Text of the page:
NATO traces path out of Afghanistan

NATO leaders mapped a path out of the unpopular war in Afghanistan, backing plans to hand Afghans the combat lead from mid-2013 while vowing to stand by them as they seize their own destiny.

In a Chicago summit declaration, US President Barack Obama and his NATO military allies ratified an "irreversible" roadmap to "gradually and responsibly" withdraw 130,000 combat troops by the end of 2014.

But they also ordered military officers to begin planning a post-2014 mission to focus on training, advising and assisting Afghan troops to ensure the government can ward off a stubborn Taliban insurgency.

"As Afghans stand up, they will not stand alone," Obama told the gathering of more than 50 world leaders, focused on ending a decade of war that has left over 3,000 coalition soldiers and tens of thousands of Afghans dead.

Afghan President Hamid Karzai, who attended the talks, sought to reassure nervous allies that the sacrifices made on all sides would not have been vain, maintaining Taliban Islamic militants could not recapture power.

"The Taliban may have the ability to launch attacks, to explode IEDs (improvised explosive devices), to send suicide bombers. But for them to come and take over the country and take it backwards, no," Karzai told CNN.

"Afghanistan has moved forward, and Afghanistan will defend itself. And the progress that we have achieved, the Afghan people will not allow it to be put back or reversed."

But in a sign of growing frustrations with the dragging conflict, France's new President Francois Hollande said his country had done "more than its duty" since the 2001 US-led invasion ousted the hardline Taliban leadership.

And a row over re-opening Pakistan supply routes into Afghanistan to NATO convoys also lingered, although Obama and NATO chief Anders Fogh Rasmussen seemed optimistic the issue would be resolved.

"We are actually making diligent progress on it," Obama told the final press conference ending the two-day unprecedented summit.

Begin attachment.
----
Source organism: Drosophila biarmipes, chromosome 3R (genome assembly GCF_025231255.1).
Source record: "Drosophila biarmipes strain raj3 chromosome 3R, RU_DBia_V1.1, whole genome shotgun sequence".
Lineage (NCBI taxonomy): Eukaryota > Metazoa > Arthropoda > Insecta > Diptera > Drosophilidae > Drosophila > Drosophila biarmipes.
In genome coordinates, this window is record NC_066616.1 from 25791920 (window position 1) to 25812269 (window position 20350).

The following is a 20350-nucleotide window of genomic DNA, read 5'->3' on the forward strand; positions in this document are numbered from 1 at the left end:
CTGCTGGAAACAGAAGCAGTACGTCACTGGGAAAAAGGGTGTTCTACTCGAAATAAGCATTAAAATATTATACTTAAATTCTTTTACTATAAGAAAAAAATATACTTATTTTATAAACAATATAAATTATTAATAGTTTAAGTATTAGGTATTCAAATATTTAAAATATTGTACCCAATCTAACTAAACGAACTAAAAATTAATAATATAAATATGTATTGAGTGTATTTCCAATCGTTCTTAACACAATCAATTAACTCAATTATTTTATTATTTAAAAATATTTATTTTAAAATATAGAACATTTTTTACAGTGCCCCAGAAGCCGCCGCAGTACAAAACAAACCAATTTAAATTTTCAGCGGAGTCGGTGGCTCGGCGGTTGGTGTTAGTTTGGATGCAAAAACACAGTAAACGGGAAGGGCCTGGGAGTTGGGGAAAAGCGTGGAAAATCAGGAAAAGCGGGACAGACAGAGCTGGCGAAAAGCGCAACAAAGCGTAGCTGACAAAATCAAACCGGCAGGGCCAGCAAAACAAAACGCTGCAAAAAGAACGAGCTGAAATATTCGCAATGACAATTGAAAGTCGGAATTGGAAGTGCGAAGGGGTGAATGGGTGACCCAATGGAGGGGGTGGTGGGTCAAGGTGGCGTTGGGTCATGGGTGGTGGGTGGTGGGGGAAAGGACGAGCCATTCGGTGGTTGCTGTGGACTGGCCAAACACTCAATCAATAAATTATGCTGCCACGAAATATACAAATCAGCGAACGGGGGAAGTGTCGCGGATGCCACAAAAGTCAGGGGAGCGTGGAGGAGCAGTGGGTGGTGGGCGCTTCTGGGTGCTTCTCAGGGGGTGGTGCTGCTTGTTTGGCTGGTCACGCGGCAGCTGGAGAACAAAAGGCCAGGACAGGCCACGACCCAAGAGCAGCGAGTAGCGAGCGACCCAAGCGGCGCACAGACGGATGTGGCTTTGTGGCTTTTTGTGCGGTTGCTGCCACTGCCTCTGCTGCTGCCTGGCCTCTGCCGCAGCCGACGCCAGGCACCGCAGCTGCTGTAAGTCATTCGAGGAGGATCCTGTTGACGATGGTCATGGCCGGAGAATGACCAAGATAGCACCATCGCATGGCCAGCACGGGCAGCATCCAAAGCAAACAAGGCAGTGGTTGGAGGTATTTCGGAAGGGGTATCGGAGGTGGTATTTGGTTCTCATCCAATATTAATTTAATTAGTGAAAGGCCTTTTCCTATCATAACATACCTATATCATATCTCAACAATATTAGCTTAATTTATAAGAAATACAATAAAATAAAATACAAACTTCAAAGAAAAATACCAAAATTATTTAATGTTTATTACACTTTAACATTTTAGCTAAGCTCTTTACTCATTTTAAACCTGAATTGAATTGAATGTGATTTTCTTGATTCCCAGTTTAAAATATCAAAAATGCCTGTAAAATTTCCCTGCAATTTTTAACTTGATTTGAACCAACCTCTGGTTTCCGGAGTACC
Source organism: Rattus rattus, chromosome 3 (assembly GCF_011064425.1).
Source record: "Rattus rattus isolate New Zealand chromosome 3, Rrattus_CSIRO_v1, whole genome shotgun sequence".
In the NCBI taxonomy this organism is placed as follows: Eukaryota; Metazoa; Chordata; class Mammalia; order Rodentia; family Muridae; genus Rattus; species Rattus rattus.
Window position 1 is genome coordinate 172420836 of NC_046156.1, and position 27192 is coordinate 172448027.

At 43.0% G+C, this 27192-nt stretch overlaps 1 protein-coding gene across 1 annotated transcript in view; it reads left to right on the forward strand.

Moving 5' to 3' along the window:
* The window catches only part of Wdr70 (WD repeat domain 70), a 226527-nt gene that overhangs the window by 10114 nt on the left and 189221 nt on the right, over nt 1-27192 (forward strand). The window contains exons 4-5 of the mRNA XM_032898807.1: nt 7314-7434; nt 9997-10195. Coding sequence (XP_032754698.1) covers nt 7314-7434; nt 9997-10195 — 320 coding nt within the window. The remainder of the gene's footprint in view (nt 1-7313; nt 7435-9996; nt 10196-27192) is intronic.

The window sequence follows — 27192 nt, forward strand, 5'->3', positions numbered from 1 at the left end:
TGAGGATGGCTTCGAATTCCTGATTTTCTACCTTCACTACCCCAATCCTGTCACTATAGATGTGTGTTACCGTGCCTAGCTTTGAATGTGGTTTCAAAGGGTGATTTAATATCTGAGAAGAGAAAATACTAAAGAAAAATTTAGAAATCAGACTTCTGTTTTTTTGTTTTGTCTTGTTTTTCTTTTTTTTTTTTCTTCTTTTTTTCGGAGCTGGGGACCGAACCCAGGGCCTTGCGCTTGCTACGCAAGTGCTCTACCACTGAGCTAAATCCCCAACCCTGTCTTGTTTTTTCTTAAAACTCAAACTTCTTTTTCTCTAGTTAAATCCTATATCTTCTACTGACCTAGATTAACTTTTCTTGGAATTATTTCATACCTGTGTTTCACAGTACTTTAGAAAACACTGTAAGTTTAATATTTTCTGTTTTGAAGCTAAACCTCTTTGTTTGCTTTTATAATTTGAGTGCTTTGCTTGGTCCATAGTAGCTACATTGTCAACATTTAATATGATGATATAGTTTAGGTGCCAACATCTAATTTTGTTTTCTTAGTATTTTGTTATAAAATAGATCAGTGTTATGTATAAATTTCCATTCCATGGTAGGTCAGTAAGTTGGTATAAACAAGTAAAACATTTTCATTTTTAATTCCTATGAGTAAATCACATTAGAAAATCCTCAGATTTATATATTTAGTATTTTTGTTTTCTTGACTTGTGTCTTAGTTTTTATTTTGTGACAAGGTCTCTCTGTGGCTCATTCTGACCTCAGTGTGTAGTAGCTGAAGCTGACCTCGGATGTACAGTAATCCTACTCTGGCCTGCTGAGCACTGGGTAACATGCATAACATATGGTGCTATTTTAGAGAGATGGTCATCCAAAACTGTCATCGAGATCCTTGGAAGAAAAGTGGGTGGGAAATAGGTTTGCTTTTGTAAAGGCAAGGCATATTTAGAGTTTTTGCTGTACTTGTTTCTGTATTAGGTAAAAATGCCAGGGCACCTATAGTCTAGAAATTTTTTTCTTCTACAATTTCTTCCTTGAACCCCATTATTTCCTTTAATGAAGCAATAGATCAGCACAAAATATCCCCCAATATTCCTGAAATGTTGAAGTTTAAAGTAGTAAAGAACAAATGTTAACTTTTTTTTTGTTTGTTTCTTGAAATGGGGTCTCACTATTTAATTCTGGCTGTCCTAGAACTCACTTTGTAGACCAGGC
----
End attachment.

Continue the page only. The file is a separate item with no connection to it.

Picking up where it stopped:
French officials said a calendar for withdrawing French troops by the end of 2012 -- a year early -- would be drawn up within the next 10 days, as Hollande signaled reluctance to stump more cash for Afghan security forces.

The 28 NATO leaders and their 22 partners in the war, as far afield as Australia, Georgia and South Korea, issued a final statement saying Afghans will be in "lead for security nationwide" by mid-2013.

Though NATO troops will gradually shift focus to training and support, alliance officials stressed foreign soldiers would still participate in combat operations when needed until late 2014.

The summit gave Obama a platform to show a war-weary American public that he has global support for plans to end the war ahead of a tough re-election campaign against Republican Mitt Romney in November.

NATO leaders also sought to reassure Karzai that the international community would not abandon his country once the combat troops are gone.

The 50 nations involved in the war endorsed a US plan to provide $4.1 billion in annual security aid to Afghanistan and reduce the size of Afghan forces from a peak of 352,000 to 228,500.

The United States has offered to pay half the bill while the international community is expected to fund the rest. But the summit declaration makes clear that the security aid will not last forever.

The declaration says the Afghan government's share of the bill will increase progressively from $500 million in 2015, "with the aim that it can assume, no later than 2024, full financial responsibility for its own security forces."

Canada agreed to continue funding Afghan forces until 2017, officials said, contributing some $108 million annually for three years beyond 2014.

"Canada will honor its commitment and complete its current training mission but our country will not have any military mission in Afghanistan after March 2014," Prime Minister Stephen Harper said.

Obama also met briefly with Pakistani President Asif Ali Zardari, in a bid to try to resolve the issue of access to the supply routes closed in November after a botched US air raid left 24 Pakistani soldiers dead.

To ferry troops, food and equipment into Afghanistan, NATO has relied on cargo flights and a more costly northern route network through Russia, Central Asia and the Caucasus.

Zardari suggested to the summit that his government wanted to resolve the issue, saying officials had been told to "conclude negotiations."

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